John T. Sutton - Civil War Veteran

Attached to the 11th Regiment, Michigan Cavalry, Co. H, John was assigned to Lexington and then Louisa, Kentucky. Their job was to scout and patrol throughout eastern Kentucky. Like many of the young men who joined the Union forces during the Civil War, John thought that his greatest danger would come from artillery. He was wrong. Three out of every five deaths in the fighting men were due to disease.

The army camps - in both the North and the South - were shockingly filthy. Sanitary practices and hygiene were unknown. Their poor diet and exposure to the elements added to the threat to health.

Both the Confederate and Union governments struggled to improve the level of  care for their soldiers. Doctors kept more detailed records of their medical and surgical procedures. Anesthesia provided a safer means of operating on wounded men. The relationship of cleanliness, diet and disease emerged, and the general public as well as the army surgeons benefited. The Civil War, with all the deaths that resulted, can also be hailed as the precursor of modern medicine.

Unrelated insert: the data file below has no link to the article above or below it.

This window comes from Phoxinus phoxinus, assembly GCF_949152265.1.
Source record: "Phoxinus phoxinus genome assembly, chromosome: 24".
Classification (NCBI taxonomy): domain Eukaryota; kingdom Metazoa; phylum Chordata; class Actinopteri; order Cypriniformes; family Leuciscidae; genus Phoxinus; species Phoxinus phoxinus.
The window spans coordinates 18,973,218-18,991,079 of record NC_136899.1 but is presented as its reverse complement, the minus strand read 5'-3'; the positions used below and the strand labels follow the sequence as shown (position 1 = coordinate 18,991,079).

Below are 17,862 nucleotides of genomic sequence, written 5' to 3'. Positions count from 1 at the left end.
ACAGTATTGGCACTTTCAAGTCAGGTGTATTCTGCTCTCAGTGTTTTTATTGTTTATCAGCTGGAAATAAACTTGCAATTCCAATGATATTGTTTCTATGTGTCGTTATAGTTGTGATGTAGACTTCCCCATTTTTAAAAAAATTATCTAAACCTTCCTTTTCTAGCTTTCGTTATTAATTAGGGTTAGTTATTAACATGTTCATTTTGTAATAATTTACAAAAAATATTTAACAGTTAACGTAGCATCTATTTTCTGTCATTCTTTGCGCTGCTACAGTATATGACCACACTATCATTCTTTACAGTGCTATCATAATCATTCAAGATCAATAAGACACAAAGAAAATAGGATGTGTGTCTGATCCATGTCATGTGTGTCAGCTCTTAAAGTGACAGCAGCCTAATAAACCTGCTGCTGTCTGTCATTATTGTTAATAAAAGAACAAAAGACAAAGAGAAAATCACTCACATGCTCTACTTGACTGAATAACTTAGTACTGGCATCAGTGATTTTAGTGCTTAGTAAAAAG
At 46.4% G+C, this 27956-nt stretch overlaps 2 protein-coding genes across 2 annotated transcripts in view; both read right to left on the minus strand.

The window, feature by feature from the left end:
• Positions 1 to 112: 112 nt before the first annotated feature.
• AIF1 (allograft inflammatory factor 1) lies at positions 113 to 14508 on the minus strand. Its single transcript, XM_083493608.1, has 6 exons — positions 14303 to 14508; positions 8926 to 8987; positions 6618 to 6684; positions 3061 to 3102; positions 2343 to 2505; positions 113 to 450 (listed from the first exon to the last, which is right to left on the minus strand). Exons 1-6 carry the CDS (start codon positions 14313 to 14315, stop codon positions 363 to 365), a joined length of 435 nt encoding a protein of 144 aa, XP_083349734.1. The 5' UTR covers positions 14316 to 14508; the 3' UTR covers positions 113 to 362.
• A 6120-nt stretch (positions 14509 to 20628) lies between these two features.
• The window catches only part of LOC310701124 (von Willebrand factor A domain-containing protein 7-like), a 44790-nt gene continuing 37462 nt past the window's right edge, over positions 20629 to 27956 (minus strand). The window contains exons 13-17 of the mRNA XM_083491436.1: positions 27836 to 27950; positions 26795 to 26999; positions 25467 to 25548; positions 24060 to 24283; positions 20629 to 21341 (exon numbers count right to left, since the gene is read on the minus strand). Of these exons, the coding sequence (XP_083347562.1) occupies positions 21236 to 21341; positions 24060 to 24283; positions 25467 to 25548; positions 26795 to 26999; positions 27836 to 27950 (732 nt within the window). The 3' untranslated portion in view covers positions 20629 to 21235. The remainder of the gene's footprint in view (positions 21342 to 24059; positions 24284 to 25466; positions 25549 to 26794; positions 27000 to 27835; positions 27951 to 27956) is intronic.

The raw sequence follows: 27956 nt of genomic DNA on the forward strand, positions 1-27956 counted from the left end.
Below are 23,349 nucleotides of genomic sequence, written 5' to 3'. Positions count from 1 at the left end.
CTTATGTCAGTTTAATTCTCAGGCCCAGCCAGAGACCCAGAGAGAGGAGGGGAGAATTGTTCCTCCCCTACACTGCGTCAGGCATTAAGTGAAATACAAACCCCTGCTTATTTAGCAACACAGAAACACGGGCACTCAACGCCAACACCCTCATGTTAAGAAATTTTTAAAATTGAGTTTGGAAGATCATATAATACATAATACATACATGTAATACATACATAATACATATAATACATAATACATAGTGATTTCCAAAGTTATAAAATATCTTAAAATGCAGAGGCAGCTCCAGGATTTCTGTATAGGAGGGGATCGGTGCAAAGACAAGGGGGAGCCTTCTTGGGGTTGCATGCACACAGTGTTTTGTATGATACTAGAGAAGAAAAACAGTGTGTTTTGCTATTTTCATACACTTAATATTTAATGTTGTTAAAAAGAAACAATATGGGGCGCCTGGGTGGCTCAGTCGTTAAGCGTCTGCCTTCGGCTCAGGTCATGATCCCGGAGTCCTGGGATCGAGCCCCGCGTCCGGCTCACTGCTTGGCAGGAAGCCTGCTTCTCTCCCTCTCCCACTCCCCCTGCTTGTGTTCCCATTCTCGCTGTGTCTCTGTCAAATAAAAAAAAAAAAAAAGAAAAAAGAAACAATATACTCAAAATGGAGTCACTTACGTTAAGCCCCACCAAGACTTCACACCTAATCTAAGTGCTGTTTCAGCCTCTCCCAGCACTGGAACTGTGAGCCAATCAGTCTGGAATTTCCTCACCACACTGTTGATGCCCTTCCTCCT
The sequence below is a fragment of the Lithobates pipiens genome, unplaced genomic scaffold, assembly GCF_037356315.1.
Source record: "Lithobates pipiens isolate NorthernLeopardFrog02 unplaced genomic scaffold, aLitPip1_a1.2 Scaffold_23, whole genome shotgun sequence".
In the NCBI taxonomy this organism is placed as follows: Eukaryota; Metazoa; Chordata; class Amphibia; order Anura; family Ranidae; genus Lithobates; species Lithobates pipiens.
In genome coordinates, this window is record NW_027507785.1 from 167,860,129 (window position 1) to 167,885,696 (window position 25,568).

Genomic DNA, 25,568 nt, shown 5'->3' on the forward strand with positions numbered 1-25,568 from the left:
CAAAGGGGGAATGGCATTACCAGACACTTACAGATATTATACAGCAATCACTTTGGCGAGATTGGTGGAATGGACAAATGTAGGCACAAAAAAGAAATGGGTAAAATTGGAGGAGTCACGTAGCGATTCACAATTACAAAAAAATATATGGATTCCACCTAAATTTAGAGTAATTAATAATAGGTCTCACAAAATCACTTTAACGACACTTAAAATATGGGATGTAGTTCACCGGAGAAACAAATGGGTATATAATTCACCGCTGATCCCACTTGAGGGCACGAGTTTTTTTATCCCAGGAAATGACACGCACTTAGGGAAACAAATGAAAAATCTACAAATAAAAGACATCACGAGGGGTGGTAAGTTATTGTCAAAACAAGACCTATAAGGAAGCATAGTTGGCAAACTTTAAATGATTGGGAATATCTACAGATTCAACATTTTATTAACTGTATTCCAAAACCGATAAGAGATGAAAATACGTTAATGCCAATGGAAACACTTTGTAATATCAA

The improvements that evolved in health care didn't benefit John though. He died of typhoid fever just after his nineteenth birthday. Seeking to comfort his grieving family, Captain H. Bowen wrote that John "never forgot himself as a man and a gentleman. He forgot not that he had a character and well did he maintain it."

JoAnne P. Miller